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Antibodies have been increasingly used as pharmaceuticals in clinical treatment. Thermal stability and unfolding process are important properties that must be considered in antibody design. In this paper, the structure-encoded dynamical properties and the unfolding process of the Fab fragment of the phosphocholine-binding antibody McPC603 are investigated by use of the normal mode analysis of Gaussian network model (GNM). Firstly, the temperature factors for the residues of the protein were calculated with GNM and then compared with the experimental measurements. A good result was obtained, which provides the validity for the use of GNM to study the dynamical properties of the protein. Then, with this approach, the mean-square fluctuation (MSF) of the residues, as well as the MSF in the internal distance (MSFID) between all pairwise residues, was calculated to investigate the mobility and flexibility of the protein, respectively. It is found that the mobility and flexibility of the constant regions are higher than those of the variable regions, and the six complementarity-determining regions (CDRs) in the variable regions also exhibit relative large mobility and flexibility. The large amplitude motions of the CDRs are considered to be associated with the immune function of the antibody. In addition, the unfolding process of the protein was simulated by iterative use of the GNM. In our method, only the topology of protein native structure is taken into account, and the protein unfolding process is simulated through breaking the native contacts one by one according to the MSFID values between the residues. It is found that the flexible regions tend to unfold earlier. The sequence of the unfolding events obtained by our method is consistent with the hydrogen-deuterium exchange experimental results. Our studies imply that the unfolding behavior of the Fab fragment of antibody McPc603 is largely determined by the intrinsic dynamics of the protein. Full article
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Open AccessReview Computational Prediction of RNA-Binding Proteins and Binding Sites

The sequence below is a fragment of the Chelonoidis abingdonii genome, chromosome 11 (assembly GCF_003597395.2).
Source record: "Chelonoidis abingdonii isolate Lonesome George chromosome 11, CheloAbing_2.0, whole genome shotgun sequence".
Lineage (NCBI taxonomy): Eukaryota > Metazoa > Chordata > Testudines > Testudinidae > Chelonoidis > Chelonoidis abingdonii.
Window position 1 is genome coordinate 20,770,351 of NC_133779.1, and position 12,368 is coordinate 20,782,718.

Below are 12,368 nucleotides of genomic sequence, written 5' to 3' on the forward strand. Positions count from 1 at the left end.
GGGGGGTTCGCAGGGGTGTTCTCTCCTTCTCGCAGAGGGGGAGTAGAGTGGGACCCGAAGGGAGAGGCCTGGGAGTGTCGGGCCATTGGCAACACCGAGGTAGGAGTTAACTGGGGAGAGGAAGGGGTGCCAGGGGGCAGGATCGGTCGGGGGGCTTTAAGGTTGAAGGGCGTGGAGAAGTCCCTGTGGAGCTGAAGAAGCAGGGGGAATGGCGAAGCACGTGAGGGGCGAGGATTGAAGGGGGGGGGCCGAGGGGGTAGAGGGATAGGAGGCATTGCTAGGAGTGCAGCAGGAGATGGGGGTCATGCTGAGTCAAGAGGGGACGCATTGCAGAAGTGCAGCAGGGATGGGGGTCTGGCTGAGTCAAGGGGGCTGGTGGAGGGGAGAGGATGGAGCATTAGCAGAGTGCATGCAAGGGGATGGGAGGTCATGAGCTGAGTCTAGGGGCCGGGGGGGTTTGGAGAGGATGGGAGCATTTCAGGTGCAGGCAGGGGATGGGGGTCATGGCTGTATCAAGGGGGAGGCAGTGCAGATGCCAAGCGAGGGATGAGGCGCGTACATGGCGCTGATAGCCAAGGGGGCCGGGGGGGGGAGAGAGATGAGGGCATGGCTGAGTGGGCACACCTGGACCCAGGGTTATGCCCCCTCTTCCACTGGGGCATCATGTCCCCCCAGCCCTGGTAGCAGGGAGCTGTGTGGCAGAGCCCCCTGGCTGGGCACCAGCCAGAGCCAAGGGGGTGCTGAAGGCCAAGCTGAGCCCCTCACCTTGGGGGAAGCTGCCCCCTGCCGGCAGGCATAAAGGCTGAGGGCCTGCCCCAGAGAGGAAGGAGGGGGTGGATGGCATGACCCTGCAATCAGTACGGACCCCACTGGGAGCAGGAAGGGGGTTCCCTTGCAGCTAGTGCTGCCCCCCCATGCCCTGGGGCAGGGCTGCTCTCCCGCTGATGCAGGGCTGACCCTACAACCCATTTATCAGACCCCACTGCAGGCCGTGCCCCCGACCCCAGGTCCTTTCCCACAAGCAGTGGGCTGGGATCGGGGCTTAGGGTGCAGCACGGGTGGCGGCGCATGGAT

Int. J. Mol. Sci. 2015, 16(11), 26303-26317; doi:10.3390/ijms161125952
Received: 1 October 2015 / Revised: 20 October 2015 / Accepted: 23 October 2015 / Published: 3 November 2015
Cited by 5 | PDF Full-text (509 KB) | HTML Full-text | XML Full-text
Abstract
Proteins and RNA interaction have vital roles in many cellular processes such as protein synthesis, sequence encoding, RNA transfer, and gene regulation at the transcriptional and post-transcriptional levels. Approximately 6%–8% of all proteins are RNA-binding proteins (RBPs). Distinguishing these RBPs or their binding
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Proteins and RNA interaction have vital roles in many cellular processes such as protein synthesis, sequence encoding, RNA transfer, and gene regulation at the transcriptional and post-transcriptional levels. Approximately 6%–8% of all proteins are RNA-binding proteins (RBPs). Distinguishing these RBPs or their binding residues is a major aim of structural biology. Previously, a number of experimental methods were developed for the determination of protein–RNA interactions. However, these experimental methods are expensive, time-consuming, and labor-intensive. Alternatively, researchers have developed many computational approaches to predict RBPs and protein–RNA binding sites, by combining various machine learning methods and abundant sequence and/or structural features. There are three kinds of computational approaches, which are prediction from protein sequence, prediction from protein structure, and protein-RNA docking. In this paper, we review all existing studies of predictions of RNA-binding sites and RBPs and complexes, including data sets used in different approaches, sequence and structural features used in several predictors, prediction method classifications, performance comparisons, evaluation methods, and future directions. Full article